Grab a glass – it’s time to get behind the barrel and find out how the process enhances the flavor of our favorite drinks.
Before we get into the nitty-gritty, let’s break down the process into basic terms. When we pour a glass of barrel-aged whiskey, those warm wooden flavors come through on the palate, adding complexity to the experience. In a sense, when the alcohol sits in barrels, it absorbs the flavors present in the wood. Whatever characteristics that the wood inhabits transfer over to the liquid.
Now, the specifics.
Wine and Spirits Undergo Similar Barrel-Aging Processes
Different types of barrel-aged alcohol don’t all react to the process in the same way, but regardless of the liquid, the change occurs at a chemical level. Barrel-aging is most popular in the production process for wine. For this type of alcohol, placing wine in the barrel is the last step in the equation before bottling. During the time that the wine spends in the barrel, it not only has a chance to absorb the flavors of the wood but also matures into its own personality.
As The Takeout describes it, this is “when the wine becomes a grown-up.”
The process for barrel-aged spirits isn’t too different. Just as for wine, the finished product depends on how much time the alcohol spends in the barrel and what type of wood the distiller chose for the spirit. Charred oak barrels will result in smokier flavors, while cherry wood might result in more floral tones.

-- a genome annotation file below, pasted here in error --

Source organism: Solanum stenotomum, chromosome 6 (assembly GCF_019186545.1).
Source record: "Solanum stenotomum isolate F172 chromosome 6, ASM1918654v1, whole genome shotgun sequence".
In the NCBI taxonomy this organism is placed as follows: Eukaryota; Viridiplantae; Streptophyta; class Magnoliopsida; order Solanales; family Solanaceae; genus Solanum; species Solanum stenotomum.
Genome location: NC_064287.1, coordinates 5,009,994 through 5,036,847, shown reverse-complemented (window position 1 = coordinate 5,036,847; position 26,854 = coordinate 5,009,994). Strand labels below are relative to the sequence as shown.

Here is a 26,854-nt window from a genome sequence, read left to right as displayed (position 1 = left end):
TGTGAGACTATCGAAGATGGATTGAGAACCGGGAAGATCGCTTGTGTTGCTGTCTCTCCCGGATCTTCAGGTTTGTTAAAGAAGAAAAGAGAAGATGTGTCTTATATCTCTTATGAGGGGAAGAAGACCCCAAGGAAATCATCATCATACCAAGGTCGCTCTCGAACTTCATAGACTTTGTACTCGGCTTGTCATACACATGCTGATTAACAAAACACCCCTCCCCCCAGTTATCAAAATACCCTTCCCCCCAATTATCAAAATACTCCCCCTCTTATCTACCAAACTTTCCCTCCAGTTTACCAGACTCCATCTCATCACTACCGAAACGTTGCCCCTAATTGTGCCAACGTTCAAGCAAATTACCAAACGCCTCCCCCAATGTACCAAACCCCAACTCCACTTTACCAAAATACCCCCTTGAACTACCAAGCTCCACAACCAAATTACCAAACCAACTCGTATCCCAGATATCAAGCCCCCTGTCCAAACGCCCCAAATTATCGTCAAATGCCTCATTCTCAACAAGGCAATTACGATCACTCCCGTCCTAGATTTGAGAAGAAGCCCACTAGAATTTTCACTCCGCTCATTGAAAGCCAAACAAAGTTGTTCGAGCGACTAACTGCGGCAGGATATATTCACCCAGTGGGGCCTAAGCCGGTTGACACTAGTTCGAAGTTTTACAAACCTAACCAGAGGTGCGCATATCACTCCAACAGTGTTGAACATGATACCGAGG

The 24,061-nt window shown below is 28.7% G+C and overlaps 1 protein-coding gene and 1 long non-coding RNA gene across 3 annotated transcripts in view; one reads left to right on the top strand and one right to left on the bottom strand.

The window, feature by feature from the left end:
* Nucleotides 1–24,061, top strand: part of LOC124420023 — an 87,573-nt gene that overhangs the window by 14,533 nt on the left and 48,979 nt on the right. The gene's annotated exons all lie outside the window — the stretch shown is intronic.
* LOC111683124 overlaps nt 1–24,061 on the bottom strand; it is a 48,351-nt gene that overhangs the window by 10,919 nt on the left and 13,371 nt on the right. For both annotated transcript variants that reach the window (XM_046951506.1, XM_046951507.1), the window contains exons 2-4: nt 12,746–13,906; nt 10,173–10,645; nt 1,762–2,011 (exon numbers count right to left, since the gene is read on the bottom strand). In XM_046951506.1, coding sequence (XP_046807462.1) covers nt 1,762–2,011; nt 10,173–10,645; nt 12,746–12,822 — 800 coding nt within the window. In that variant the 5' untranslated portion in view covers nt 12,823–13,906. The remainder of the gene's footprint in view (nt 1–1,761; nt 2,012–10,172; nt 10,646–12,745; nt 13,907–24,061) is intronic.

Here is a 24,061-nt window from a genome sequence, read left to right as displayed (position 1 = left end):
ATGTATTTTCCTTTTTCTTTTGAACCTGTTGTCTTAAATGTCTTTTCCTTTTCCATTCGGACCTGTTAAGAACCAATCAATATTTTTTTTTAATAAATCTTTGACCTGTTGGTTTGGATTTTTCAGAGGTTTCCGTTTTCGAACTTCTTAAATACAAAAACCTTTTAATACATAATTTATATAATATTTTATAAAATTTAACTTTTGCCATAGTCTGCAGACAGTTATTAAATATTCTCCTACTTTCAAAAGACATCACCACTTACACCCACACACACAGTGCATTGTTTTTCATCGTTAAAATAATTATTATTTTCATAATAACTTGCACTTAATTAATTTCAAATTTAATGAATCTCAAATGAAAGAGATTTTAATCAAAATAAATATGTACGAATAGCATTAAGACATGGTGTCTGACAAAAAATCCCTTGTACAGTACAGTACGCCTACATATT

The treatment of the wood barrels greatly defines which flavors will come through in the spirit. So, it’s extremely important that the distiller or winemaker takes extra care in choosing the right conditions for their product. A sweet red might not need floral flavors as the sugars may overpower this addition. Instead, using an aged oak barrel will add a balancing component that ensures a full-bodied experience for the sipper.
The Lesser-Known Barrel-Aged Alcohol
The barrel-aged process has even reached the brewing industry recently. According to HopCulture, the first brewery to mass-produce barrel-aged beer was Goose Island in 1992. Since then the trend has been slow to build but is nevertheless an important part of the industry.
Barrel-aging best complements imperial stouts, barley wines and similar, heavier varieties. For Goose Island’s inaugural Bourbon County Stout, the company seats their beer in bourbon barrels, implementing those warm flavors and smooth finish into their frothy beer.
Ultimately, no matter which barrel-aged alcohol you choose, you’re in for a more thoughtful and intentional experience. So, the next time you reached for an oak-aged wine or a whiskey with a cherry-barrel finish, be sure to savor that sip a little longer to enjoy the chemical process at work on your tastebuds.